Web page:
1. The Graham Norton Show iPlayer
Corking edition of the all-at-once sofa chat, with Jessie J clearly straining every sinew not to stand up and shout "OH MY GOD I HATE THE BLOODY VOICE WHAT WAS I THINKING", but then chipping in well as Julie Walters and Simon Amstell sit there being very funny indeed. After half an hour Graham slightly confusingly brings on the man John Motson calls "DDA Drog Bar" - Chelsea striker Didier Drogba - as an impact substitute. He and Graham dance.
2. Parkinson: the Interviews – Peter Cook iPlayer
Parky introduces (in 1995 – yes, this is a repeat of a clips show from 17 years ago. What of it?) a selection of his interviews with the great man. Cook is a coiled spring, relaxed – occasionally, on the face of it, drunk – and given to rambling, but always a flash of the eye away from saying something devastating. He's even better when interviewed in conjunction with Dudley Moore, who constantly undermines him by being funnier while Cook's trying to hold forth. Best of all is the opening clip with all four of Cook, Moore, Bennett and Miller, bristling with verve and ideas.
3. Long Lost Family ITV Player
Come on, let's all have a good cry. Nicky Campbell and Davina McCall are telling more stories of extreme joy and despair in the second series of their relative-reunion show. Often the tales are of cruel, sudden abandonment, leading to decades of cherished memories or burdensome resentment – when the programme swings in to provide relief, if your heart's not made of wood it will be wrung out. The show's not afraid to feature cases where there can be no happy ending, either.
4. Cardinal Burns 4oD
A sketch show by and with Seb Cardinal and Dustin Demri-Burns, which quickly establishes them as imaginative but controlled writers and bold, confrontational performers. They’re best when vomiting, punching bystanders in the face or miming being abused by giant hawks, but can easily pull off subtler, static character comedy, too. Familiar set-ups, such as TV detective spoofs or office scenes, have new colours playfully splashed across them. Cardinal Burns have faces for comedy — Mother Nature’s make-up artist has already made them funny and a little menacing — and they have the skills to squeeze extra drops of comic blood from a sketch.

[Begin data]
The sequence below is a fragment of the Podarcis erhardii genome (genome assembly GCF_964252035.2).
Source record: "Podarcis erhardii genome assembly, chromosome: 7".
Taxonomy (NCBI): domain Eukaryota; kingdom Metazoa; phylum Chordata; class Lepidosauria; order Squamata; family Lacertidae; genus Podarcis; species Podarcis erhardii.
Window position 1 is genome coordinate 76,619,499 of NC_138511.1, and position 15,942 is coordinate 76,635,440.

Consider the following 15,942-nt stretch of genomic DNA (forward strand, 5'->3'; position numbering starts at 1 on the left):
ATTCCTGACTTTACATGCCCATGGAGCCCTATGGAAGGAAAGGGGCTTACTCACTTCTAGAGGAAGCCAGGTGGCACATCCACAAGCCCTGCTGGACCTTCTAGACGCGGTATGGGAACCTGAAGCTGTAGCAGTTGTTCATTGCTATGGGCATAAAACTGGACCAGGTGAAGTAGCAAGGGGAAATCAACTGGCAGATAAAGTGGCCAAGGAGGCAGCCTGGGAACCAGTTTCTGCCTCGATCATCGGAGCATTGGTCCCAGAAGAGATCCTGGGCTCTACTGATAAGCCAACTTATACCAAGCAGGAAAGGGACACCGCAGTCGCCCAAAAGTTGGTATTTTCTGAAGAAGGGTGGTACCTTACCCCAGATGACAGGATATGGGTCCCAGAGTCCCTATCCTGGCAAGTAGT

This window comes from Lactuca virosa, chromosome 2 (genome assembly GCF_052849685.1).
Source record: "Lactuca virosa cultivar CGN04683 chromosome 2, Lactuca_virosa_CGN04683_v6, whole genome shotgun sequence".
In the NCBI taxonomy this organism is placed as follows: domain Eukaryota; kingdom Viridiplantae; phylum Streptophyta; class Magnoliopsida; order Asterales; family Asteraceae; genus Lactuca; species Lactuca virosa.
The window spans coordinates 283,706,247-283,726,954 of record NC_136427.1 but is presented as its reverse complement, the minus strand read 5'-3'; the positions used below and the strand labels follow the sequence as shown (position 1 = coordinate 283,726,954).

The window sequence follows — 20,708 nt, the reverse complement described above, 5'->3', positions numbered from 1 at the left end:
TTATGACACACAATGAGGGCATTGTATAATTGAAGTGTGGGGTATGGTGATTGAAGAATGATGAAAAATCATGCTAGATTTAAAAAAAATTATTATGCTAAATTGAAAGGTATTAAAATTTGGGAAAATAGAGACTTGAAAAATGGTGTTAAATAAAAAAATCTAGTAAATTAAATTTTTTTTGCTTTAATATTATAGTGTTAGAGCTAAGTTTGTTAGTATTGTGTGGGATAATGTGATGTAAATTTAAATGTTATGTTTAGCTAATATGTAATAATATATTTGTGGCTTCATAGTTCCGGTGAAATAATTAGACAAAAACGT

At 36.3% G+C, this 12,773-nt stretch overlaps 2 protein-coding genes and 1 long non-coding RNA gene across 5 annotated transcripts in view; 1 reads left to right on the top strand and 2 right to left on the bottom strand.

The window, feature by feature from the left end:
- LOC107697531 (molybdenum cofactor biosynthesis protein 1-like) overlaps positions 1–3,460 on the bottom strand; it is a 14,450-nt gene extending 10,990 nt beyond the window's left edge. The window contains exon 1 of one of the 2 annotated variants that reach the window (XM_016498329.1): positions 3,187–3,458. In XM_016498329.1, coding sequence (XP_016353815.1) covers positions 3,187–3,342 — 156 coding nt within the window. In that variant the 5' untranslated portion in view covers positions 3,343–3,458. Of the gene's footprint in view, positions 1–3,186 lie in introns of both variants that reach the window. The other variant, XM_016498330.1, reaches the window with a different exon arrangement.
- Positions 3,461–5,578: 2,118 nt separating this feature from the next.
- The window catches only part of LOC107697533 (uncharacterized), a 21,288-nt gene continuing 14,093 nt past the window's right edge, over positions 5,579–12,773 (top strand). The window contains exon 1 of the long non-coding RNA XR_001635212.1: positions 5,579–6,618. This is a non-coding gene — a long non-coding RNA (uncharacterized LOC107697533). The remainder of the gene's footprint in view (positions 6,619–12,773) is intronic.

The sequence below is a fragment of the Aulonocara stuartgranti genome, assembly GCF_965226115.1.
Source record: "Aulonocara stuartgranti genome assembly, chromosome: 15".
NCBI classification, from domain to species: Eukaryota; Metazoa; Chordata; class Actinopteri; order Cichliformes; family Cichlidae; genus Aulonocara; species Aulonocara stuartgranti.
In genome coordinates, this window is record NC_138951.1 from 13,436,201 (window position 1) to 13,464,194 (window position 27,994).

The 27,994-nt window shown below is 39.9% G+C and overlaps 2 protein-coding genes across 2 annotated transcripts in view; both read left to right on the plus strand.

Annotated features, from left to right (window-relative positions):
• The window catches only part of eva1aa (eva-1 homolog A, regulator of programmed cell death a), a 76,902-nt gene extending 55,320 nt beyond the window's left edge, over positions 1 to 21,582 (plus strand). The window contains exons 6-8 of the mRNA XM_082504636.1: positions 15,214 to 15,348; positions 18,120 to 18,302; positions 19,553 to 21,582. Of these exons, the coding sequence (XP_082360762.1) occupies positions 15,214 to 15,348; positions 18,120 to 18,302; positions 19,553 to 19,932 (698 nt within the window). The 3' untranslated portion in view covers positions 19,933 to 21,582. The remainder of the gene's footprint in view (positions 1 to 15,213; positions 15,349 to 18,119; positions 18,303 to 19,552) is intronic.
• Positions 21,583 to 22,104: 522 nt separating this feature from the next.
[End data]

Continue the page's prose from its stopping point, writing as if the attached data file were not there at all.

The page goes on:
5. Shakespeare in Italy iPlayer
Francesco Da Mosto takes his rich carbonara of an accent to the cities that inspired William Shakespeare's most famous plays. To Padua, scene of The Taming of the Shrew; Verona, the backdrop of Romeo and Juliet that still attracts letters from heartbroken lovers across the world; to Venice ("Venezia! Venezia!") for the real story behind Othello; to Sicily, where Emma Thompson offers guidance on Much Ado about Nothing. Meanwhile, tourist-board shots of the cities and their treasures glide past. It's all an enormous, artery-blocking, finger-kissing indulgence, but that's rather the point.
Plus one from the archive…
The IT Crowd 4oD
All four series! Hoorah!
One on radio…
Desert Island Discs iPlayer
The Australian comedian Tim Minchin's startling twin gifts for words and music have found a new audience in the past year, via his songs for the stage musical version of Roald Dahl's Matilda. As he talks to Kirsty Young, we of course learn about his creative influences via his chosen records (which include gospel and show tunes) – but Minchin is also a prominent atheist/rationalist, and it's this that provides the most stimulating conversation.
Steve McQueen tries to get out of a hard-as-pickled-nails French penal colony in this old-fashioned bit of, well, escapism.
And the moment of the week…
The Voice iPlayer
Danny O'Donoghue's "white man's groove" reaction shots are a constant highlight of BBC1's square singing contest – a trend that reached a peak of cringe/LOL as Ruth Ann St Luce eliminated herself with a spectacular pile-up of all the wrong notes, twice, in the wrong order. Watch (and re-watch) in awe as Danny closes his eyes and makes like he's hearing Elvis and Aretha jamming with Jesus.